CARDIOGENIC PULMONARY EDEMAJanuary 15, 2010 | 3:18 pm | Cardiology | One Comment
CARDIOGENIC PULMONARY EDEMA
Interstitial edema, including fluid engorgement of the perivascular and peribronchial spaces and the alveolar wall interstitium.
Arrhythmias , MI , severe systemic hypertension
Pulmonary embolism , valvular heart disease
Increased pulmonary capillary wedge pressure
Cardiogenic pulmonary edema occurs when the pulmonary capillary pressure exceeds the forces that maintain fluid within the vascular space (serum oncotic pressure and interstitial hydrostatic pressure).
Increased pulmonary capillary pressure may be caused by LV failure of any cause , obstruction to transmitral flow (mitral stenosis, atrial myxoma) or rarely pulmonary veno-occlusive disease.
Accumulation of fluid in the pulmonary interstitium is followed by alveolar flooding and impairment of gas exchange.
Signs and Symptoms:
Dyspnea, increased respiratory rate,
Cough with expectoration( pink frothy sputum)
Cyanosis , anxiety, restlessness, nocturnal dyspnea
Physical signs of decreased peripheral perfusion, pulmonary congestion (rales) , use of accessory respiratory muscles and wheezing.
IMAGING AND DIAGNOSTIC STUDIES:
Chest X-ray findings:
Prominent pulmonary vessels: interstitial and perihilar vascular engorgement, abnormal distension of upper lobe pulmonary veins, right and left pulmonary arteries dilate
Cardiomegaly: enlarged cardiac silhouette
Kerley B line: interstitial edema causes thickened interlobular septa and dilated lymphatics; these are evident as horizontal lines in the costophrenic angles.
Reticular shadowing: hazy opacification spreading from hilar region due to alveolar edema
Arterial Blood Gases:
Decreased partial pressure of arterial oxygen (PaO2).
Early on: normal to decreased partial pressureof arterial CO2 (PaCO2) , serum bicarbonate and respiratory alkalosis.
Late stages: increased PaCO2 , serum bicarbonate and respiratory acidosis.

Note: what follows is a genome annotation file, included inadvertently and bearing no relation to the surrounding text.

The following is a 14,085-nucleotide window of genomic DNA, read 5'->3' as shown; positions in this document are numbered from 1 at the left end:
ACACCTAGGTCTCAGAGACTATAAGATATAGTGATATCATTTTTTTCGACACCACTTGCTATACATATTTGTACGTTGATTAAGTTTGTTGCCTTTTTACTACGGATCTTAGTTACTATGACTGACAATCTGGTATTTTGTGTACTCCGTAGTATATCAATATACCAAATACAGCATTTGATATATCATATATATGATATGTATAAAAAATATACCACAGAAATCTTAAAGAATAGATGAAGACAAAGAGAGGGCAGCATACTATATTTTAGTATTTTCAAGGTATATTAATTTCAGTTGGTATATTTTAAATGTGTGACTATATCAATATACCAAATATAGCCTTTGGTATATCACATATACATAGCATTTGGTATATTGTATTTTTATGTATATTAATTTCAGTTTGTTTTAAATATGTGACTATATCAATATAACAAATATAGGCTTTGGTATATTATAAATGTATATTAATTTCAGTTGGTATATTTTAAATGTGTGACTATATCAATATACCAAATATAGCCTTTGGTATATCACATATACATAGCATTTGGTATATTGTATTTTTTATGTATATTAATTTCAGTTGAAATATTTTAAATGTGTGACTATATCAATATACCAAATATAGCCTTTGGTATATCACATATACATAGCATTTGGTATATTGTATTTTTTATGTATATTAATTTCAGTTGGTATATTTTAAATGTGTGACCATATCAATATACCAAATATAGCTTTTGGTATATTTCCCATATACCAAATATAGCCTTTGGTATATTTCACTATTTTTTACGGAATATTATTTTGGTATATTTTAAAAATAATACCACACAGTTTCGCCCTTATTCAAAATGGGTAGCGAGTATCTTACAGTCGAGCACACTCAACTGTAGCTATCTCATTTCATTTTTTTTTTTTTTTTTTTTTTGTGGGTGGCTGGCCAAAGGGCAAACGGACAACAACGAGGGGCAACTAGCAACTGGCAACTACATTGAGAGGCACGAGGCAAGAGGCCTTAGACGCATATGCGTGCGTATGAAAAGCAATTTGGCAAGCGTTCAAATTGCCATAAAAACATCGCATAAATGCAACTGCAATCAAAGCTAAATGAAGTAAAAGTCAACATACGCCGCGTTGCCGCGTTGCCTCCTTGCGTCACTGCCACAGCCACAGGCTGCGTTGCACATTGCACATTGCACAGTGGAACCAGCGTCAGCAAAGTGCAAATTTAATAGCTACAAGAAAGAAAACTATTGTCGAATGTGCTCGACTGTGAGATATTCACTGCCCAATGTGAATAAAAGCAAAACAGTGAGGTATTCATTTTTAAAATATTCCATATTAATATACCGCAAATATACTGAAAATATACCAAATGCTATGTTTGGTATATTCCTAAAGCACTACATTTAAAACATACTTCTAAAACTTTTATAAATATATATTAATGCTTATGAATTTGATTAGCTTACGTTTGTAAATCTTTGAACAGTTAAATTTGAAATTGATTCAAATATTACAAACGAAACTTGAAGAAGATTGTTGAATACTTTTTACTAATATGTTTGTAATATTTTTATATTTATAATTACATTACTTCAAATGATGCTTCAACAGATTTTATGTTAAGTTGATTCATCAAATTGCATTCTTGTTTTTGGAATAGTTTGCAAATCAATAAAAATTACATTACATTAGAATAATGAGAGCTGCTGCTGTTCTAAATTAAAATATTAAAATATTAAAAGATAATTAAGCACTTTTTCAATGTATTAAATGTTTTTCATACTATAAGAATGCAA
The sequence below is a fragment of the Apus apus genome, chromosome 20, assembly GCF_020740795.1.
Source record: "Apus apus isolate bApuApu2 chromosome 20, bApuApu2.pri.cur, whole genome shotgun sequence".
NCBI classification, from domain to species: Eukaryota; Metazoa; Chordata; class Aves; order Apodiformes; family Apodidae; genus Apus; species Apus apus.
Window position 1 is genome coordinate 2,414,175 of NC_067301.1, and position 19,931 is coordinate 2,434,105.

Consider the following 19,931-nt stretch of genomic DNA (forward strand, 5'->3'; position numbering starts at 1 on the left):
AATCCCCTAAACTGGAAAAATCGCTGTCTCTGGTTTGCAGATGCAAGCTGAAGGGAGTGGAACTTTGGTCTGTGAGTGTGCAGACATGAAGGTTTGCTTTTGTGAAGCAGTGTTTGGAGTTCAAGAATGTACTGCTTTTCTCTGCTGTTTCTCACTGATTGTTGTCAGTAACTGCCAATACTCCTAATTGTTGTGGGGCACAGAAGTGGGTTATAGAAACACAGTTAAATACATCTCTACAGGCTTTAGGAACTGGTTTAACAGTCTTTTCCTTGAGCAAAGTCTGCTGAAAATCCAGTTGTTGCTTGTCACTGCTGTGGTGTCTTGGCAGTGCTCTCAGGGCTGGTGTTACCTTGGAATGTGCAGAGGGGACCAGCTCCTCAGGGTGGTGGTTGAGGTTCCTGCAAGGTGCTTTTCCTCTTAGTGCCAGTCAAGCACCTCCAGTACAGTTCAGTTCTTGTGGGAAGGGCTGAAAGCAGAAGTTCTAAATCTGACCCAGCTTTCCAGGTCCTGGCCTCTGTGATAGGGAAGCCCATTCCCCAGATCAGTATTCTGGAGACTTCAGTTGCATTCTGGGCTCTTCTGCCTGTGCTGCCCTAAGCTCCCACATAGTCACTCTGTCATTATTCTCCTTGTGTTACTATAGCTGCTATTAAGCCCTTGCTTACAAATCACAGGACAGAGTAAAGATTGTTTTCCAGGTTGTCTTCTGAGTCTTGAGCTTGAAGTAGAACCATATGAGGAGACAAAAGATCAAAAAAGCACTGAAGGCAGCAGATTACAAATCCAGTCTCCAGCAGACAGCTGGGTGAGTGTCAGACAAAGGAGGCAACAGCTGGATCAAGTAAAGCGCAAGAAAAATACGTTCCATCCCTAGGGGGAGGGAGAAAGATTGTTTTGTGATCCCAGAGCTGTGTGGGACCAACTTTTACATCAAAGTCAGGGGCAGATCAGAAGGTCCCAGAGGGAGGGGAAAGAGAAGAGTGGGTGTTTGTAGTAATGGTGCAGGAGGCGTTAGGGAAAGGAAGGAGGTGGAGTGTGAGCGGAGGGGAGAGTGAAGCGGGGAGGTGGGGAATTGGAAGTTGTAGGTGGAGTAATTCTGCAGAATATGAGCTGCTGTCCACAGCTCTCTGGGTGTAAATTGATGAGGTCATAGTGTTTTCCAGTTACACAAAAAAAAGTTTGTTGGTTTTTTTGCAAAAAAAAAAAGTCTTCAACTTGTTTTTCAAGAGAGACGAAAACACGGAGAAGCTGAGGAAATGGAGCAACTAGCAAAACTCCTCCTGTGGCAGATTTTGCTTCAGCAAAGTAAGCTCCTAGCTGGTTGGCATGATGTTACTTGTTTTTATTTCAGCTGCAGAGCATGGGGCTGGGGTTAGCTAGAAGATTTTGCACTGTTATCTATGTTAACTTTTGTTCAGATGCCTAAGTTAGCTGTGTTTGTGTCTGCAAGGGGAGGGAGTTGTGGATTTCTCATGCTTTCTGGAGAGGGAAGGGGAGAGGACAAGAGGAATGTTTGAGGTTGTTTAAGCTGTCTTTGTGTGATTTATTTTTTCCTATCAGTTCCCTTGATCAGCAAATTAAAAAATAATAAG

ECG: to determine if arrhythmia is contributing to the development of pulmonary edema.
-Supplemental oxygen(high flow, high concentration) should be administered initially to raise the arterial oxygen tension to >60mm Hg. Non-invasive positive pressure ventilation (continuous positive airway pressure CPAP, of 5-10 mm Hg) by a tight fitting face mask results in more rapid improvement.
-Placing the patient in sitting position reduces pulmonary congestion and improves pulmonary function.
-Strict bed rest, pain control, and relief of anxiety can decrease cardiac workload.
-Mechanical ventilation is indicated if oxygenation is inadequate by noninvasive means or if hypercapnia coexists.
-Precipitating factors should be identified and corrected.
sympathetically mediated peripheral vasoconstriction thus dilates pulmonary and systemic veins.
-Morphine 2-5 mg IV , can be given over several minutes and can be repeated every 10-25 minutes until an effect is seen.
Furosemide a loop diuretics is a venodilator that decreases pulmonary congestion within mins of IV administration. 20-80 mg IV should be given over several minutes.
Nitroglycerin IV is preferable to reduce preload and potentiate the effect of furosemide.
Nitroprusside is effective in treatment of CPE that results from valvular regurgitation or HTN.
Inotropic agents such as dobutamine or phosphodiesterase inhibitors may be helpful in patients with concomitant hypotension or shock.
Digoxin if in atrial fibrillation.
Recombinant BNP (nesiritide) administered as IV bolus followed by an IV infusion. Nesiritide reduces intracardiac filling pressures by producing vasodilation and indirectly increases the cardiac output.
Tags: acute heart failure, kerbey b lines, pulmonary edema
Last updated: May 26, 2010